Regarding “Hate” Crimes

I don’t believe in the concept of “hate crimes.”

There are precious few crimes, especially murders, that are “love criimes.” 

In my opinion, the psychological intent or the mind state of the person committing the murder is already summed up in degrees (first degree, second degree, manslaughter, etc). 

The reasons for premeditation are immaterial. If the person intended with forethought to visit bodily harm resulting in the death of an innocent person for reasons not related to self defense, that perpetrator committed murder. Period. It is immaterial whether the perp is a racist or whether the perp is Mother Teresa. 

To assign an instance of the wanton deprivation of another’s life as more or less severe simply because the perp was a racist or did it out of racial spite is superfluous. Premeditated murder is premeditated murder. 

When society assigns the gravity of premeditated murder as dependent on the mind state of the perpetrator, you are now jumping into the realm of THOUGHT CRIMES. 

Do we really want to go there? 

Unfortunately, there are many on the left who do. 

As the George Zimmerman-Trayvon Martin case clearly illustrated, those on the left are more than happy to fall all over themselves in immediately assigning motives of racism and “hate crime” (read: THOUGHT CRIME) status when a fellow-traveller is on the receiving end and a white person (even a ginned-up “White Hispanic” person) is on the giving end. 

When one or more of their own is on the giving end, however, not so much. Rare indeed is the case when black on white violence ends up being prosecuted as a “hate crime.” 

Which leads me to believe that to a critical mass of our population (not at all exclusively black, mind you, but exclusively “progressive” at any rate), the whole concept of “hate crime” is not borne out of a thirst for blind justice; rather, the concept of “hate crime” seems to serve as a tool to exact revenge on those progressives identify as enemies of their ideology at worst, or as tools to advance their sense of ideology and/or personal political agendae at best.

 
It looks as though the thugs who murdered Delbert Belton will not be charged with a hate crime. 
 
I’m sure there was nothing but bored love in their hearts as they beat him senseless and took his life.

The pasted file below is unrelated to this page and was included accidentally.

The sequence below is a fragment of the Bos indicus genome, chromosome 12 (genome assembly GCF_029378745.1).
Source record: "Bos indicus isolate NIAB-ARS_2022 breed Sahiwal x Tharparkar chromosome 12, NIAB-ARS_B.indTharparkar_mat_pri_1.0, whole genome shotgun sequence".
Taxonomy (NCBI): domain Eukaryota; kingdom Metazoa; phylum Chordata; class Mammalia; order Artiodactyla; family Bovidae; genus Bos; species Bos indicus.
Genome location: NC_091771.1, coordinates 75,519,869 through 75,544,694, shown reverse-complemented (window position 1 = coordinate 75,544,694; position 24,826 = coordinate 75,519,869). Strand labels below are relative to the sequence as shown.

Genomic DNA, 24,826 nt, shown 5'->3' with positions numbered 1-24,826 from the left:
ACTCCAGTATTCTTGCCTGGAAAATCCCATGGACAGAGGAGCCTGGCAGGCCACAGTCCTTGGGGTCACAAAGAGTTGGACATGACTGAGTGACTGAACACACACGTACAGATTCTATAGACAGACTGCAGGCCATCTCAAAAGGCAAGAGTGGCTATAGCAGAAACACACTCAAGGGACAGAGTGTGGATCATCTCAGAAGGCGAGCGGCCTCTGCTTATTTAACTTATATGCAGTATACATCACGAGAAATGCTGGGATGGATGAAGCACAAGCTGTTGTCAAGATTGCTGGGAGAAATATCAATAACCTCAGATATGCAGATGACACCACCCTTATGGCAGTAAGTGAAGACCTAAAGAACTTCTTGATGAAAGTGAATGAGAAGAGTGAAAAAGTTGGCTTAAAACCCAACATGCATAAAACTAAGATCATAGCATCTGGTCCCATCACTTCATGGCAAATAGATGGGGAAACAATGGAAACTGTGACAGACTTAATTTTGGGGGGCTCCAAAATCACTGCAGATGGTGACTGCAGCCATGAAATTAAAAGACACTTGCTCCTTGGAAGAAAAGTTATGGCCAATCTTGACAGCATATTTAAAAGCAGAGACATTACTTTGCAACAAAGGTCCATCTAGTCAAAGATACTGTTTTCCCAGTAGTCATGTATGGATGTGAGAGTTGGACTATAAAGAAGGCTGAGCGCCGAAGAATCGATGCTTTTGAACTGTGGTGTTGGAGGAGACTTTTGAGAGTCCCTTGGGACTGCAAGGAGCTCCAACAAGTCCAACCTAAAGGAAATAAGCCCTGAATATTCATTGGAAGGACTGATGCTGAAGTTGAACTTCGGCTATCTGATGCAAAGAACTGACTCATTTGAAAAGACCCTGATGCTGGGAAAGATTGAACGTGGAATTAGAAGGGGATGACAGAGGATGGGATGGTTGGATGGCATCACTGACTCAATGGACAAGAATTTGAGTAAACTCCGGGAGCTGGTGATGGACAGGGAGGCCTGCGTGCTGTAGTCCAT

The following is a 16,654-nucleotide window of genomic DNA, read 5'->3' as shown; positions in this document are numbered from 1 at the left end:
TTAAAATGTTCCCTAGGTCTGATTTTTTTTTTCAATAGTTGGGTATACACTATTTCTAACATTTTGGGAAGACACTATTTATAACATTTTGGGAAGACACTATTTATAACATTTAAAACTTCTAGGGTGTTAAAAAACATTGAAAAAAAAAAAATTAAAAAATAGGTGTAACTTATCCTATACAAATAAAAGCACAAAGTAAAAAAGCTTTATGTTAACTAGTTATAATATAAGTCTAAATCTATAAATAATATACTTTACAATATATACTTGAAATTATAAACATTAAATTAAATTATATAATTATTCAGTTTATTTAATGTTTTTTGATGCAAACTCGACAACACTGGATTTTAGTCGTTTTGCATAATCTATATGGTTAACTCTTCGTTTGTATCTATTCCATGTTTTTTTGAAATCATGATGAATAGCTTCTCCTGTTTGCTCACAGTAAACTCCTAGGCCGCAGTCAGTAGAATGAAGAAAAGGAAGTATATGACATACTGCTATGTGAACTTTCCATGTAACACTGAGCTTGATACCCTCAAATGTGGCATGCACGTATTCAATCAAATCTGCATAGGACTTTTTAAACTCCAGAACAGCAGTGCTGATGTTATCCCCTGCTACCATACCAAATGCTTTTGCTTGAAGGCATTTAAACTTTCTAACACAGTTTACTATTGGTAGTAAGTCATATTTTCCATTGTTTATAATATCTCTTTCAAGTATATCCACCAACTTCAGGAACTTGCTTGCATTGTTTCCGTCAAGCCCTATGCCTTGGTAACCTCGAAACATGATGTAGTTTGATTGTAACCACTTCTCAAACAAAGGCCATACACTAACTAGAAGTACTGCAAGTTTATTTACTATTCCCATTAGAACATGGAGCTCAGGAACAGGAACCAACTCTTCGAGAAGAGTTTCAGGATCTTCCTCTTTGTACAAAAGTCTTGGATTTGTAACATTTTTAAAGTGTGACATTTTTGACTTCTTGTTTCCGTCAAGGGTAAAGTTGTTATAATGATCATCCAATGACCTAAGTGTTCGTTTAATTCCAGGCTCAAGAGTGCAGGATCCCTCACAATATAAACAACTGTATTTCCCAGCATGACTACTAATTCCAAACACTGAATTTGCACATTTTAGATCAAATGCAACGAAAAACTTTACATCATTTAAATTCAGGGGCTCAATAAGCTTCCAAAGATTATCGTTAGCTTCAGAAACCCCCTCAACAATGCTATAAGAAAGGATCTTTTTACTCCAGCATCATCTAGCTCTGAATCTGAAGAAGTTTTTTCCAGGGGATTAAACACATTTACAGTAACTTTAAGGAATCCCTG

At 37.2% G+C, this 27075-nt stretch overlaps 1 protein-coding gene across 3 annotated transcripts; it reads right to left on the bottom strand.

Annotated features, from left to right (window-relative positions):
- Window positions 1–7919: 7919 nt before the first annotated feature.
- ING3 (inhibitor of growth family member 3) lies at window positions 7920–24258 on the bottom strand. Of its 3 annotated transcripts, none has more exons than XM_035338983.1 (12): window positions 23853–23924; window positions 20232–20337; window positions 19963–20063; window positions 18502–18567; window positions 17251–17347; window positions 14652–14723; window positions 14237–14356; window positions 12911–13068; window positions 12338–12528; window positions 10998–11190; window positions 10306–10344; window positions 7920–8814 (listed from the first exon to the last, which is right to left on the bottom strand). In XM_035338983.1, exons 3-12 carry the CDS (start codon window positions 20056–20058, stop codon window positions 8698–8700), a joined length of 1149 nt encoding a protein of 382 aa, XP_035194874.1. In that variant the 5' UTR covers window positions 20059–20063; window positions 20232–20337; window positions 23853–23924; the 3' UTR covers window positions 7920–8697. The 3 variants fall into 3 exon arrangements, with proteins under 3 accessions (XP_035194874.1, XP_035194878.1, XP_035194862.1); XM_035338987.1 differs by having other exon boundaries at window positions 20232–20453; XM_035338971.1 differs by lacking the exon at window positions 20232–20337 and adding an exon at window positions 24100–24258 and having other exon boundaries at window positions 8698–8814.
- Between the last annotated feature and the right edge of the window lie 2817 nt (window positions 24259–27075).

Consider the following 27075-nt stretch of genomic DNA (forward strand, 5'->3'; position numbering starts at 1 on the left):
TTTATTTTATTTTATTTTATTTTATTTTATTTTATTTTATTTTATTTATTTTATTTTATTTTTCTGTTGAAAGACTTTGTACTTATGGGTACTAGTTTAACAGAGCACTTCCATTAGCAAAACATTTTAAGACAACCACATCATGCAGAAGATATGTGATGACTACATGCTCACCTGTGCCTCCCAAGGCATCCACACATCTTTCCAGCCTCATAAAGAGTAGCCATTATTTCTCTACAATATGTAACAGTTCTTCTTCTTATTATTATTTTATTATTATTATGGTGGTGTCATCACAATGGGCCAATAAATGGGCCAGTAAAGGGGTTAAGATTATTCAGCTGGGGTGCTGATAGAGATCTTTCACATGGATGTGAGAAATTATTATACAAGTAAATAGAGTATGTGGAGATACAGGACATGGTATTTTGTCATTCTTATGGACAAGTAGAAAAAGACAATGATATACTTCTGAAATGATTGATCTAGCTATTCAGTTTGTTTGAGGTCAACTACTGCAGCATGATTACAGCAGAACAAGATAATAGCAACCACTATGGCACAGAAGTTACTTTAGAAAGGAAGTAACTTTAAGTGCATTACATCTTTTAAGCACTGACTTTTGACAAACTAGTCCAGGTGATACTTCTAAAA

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113 thoughts on “Regarding “Hate” Crimes

  1. goldjake1196 August 29, 2013 / 7:33 am

    crimes are punished usually on what the prosecution thinks they can get them on. If they believe they can get murder 2 and murder 1 is a stretch they will go with murder 2. I cannot find the link right now but most hate crimes are not charged if they already have them for murder 1. Martin case the people were upset with stand your ground laws. It was absolutely not debated on trial but i was a huge reason people had a problem with the case at first. Like i said if you read the newspaper they are trying the black kids for murder one and life in prison. What does qualifying it as a hate crime do for the case instead of muddying it?

    • Count d'Haricots (@Count_dHaricots) August 31, 2013 / 12:21 pm

      Jake,
      You have been influenced by TV crime stories, charging on crimes is actually based on the elements of the crime. Prosecutors are not “supposed” to not charge a crime if the elements are met. It is the same as a police officer looking the other way when a crime is being committed, why do you think there was such outrage at AG Holder and Obama when they suggested that States not charge “drug related crimes”?

      The reality is that the courts are backed up to the point that decisions are made based on what can be proven, and what can be prosecuted expeditiously or realistically given the constraints of the legal system. That’s how plea bargains work.

      If you read the opinion from the case you cited you’d discover that the elements of a Hate Crime can help determine predisposition or intent (not motive) of the underlying crime so it behooves the prosecution to include the Hate Crime with the murder charge for the sake of clarification to the jury.

      So, neo is correct.

      Stand Your Ground was not part of the Zimmerman trial, it wasn’t used by the defense because they determined it did not apply to Zimmerman’s claim of self defense. The State cannot prosecute a defendant for a defense not presented.